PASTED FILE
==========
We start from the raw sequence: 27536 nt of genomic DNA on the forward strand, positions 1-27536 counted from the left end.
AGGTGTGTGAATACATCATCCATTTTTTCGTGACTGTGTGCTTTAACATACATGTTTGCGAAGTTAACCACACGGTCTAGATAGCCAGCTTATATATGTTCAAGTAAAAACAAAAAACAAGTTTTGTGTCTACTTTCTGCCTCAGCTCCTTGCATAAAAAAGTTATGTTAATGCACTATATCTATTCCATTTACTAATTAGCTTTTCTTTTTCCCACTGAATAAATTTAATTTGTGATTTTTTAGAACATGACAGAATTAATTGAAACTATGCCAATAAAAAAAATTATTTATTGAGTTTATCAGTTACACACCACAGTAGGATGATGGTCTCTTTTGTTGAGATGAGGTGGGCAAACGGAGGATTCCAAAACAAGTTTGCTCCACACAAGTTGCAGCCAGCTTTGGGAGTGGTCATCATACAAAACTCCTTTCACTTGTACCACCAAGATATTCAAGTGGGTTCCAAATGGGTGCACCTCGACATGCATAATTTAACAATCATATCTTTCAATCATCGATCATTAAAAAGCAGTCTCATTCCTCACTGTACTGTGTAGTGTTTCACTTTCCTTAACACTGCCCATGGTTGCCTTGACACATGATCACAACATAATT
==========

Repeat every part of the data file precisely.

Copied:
We start from the raw sequence: 27536 nt of genomic DNA on the forward strand, positions 1-27536 counted from the left end.
AGGTGTGTGAATACATCATCCATTTTTTCGTGACTGTGTGCTTTAACATACATGTTTGCGAAGTTAACCACACGGTCTAGATAGCCAGCTTATATATGTTCAAGTAAAAACAAAAAACAAGTTTTGTGTCTACTTTCTGCCTCAGCTCCTTGCATAAAAAAGTTATGTTAATGCACTATATCTATTCCATTTACTAATTAGCTTTTCTTTTTCCCACTGAATAAATTTAATTTGTGATTTTTTAGAACATGACAGAATTAATTGAAACTATGCCAATAAAAAAAATTATTTATTGAGTTTATCAGTTACACACCACAGTAGGATGATGGTCTCTTTTGTTGAGATGAGGTGGGCAAACGGAGGATTCCAAAACAAGTTTGCTCCACACAAGTTGCAGCCAGCTTTGGGAGTGGTCATCATACAAAACTCCTTTCACTTGTACCACCAAGATATTCAAGTGGGTTCCAAATGGGTGCACCTCGACATGCATAATTTAACAATCATATCTTTCAATCATCGATCATTAAAAAGCAGTCTCATTCCTCACTGTACTGTGTAGTGTTTCACTTTCCTTAACACTGCCCATGGTTGCCTTGACACATGATCACAACATAATT